The great problem of the modern world is what to do about disappointed creative people, and to stop them before they pull down the temple in impotent rage. You could start with the problem of a 90 minute documentary that is beautifully crafted but that retails a nonsensical farrago of half-digested north London conventional wisdom.

Tuesday, November 25, 2014

Dr. Ha-Joon Chang, Renegade Economist? Oh Please!

One of the talking heads on Ross Ashcroft's Four Horsemen documentary is Dr. Ha-Joon Chang, an economist who's a Reader at the University of Cambridge in England.

In this video under the "Renegade Economist" brand Dr. Chang rehearses lefty talking points on "neoliberalism."

I didn't really know what neoliberalism was when I watched the video; I just knew that it was a term that lefties swung around as a kind of pejorative. It turns out that it was developed by spanish-speaking activists opposed to Gen. Pinochet's regime in Chile. See Wikipedia.

But before you can trash neoliberalism, you have to define "liberalism." For Dr. Chang, liberalism is a 19th century social economic theory that had a rather narrow view that everything should be run on market principles. They didn't quite realize you needed bankruptcy and limited liability laws. (Actually Marx was prescient on this, says Dr. Chang, arguing in the 1860s that limited liability was the future of capitalism). And, of course, these 19th century liberals thought that democracy was a rather bad idea, since the people would vote for an income tax and destroy incentives for wealth creation. This liberalism, of course, was completely discredited in the first half of the 20th century, through two world wars, the rise of communism, the Great Depression, and the rise of social democracy in western Europe.

What about neoliberalism? It's a remake of the old 19th century liberalism, according to Dr. Chang, but it has been modified at the margins. Now it doesn't oppose democracy directly, and endorses limited liability. It wants to maximize the domain of the market -- where one dollar, one vote rule dominates. But it still wants to diminish the domain of the state and democratic policies. It still believes that the most important freedom is freedom of property, and profit-seeking should be the only motive, and that "poor people should be punished." This ideology has been promoted very aggressively by "bad people" (Chang kinda swallows the "bad" on the video) "with a lot of money and power," so the whole world has come to accept this as the truth. Since the financial crisis of 2008 there has been some rethinking, but frankly there is too much power, money and intellectual prestige at stake for this to go away quickly.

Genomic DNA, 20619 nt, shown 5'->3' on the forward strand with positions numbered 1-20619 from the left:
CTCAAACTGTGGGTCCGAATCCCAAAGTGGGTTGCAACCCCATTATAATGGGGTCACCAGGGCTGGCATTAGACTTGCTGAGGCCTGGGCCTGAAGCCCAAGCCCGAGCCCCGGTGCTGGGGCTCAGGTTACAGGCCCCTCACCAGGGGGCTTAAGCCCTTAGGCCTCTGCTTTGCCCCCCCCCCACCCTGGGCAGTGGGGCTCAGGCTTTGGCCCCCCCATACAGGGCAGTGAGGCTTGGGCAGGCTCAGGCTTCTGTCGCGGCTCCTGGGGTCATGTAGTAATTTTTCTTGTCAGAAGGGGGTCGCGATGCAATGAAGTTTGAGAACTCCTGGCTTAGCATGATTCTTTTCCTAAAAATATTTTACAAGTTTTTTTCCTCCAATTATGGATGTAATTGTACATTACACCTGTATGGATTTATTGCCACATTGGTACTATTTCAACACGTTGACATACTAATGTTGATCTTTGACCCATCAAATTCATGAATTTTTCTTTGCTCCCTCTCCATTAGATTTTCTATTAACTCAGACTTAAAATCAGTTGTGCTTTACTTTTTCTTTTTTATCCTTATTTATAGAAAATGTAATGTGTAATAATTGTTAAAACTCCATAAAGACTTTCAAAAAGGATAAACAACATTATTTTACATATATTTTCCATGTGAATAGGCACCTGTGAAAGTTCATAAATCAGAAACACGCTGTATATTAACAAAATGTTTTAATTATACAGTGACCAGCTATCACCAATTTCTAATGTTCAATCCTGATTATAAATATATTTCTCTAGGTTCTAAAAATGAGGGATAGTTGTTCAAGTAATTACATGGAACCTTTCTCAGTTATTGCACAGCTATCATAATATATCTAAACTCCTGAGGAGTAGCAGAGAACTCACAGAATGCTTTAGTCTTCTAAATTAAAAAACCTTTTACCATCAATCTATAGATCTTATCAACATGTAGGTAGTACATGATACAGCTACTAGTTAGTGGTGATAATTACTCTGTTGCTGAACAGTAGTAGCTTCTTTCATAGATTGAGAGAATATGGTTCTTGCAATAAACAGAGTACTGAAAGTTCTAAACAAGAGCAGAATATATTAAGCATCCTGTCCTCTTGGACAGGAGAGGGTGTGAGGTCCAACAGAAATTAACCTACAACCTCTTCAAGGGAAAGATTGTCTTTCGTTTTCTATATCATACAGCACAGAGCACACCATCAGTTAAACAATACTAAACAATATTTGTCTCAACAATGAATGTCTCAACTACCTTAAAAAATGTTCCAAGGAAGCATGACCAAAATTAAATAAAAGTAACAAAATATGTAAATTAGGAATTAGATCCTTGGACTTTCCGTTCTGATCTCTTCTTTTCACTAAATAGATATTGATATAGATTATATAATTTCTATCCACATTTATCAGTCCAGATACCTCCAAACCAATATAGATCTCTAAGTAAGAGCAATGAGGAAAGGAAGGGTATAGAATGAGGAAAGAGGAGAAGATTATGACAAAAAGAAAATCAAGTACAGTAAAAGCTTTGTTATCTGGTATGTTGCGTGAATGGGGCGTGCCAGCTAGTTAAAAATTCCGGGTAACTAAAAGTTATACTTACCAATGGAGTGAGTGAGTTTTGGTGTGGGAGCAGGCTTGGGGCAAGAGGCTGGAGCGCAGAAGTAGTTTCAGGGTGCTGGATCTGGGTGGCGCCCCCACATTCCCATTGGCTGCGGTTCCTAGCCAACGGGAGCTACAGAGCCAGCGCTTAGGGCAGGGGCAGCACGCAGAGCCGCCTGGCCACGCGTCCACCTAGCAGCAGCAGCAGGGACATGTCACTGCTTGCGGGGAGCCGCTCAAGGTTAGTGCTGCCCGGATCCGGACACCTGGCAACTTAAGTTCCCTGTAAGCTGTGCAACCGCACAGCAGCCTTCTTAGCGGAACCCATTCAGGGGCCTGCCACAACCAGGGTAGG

Of course, this is a left-wing "narrative" that amounts to an apology for power, as the postmodernists teach us. Only the postmodernists generally spend their energies unmasking evil bourgeois apologies for power, rather than their own noble educated ruling class apologies.

I think the first thing to understand is that conservatives and libertarians think we are trying to understand the world, not change it. That makes us the opposite of Karl Marx who said in his Theses on Feuerbach: the point is not to understand the world, but to change it." What everyone from Marx to Mill was thinking in the mid 19th century was: what on earth has just happened, and what will happen next?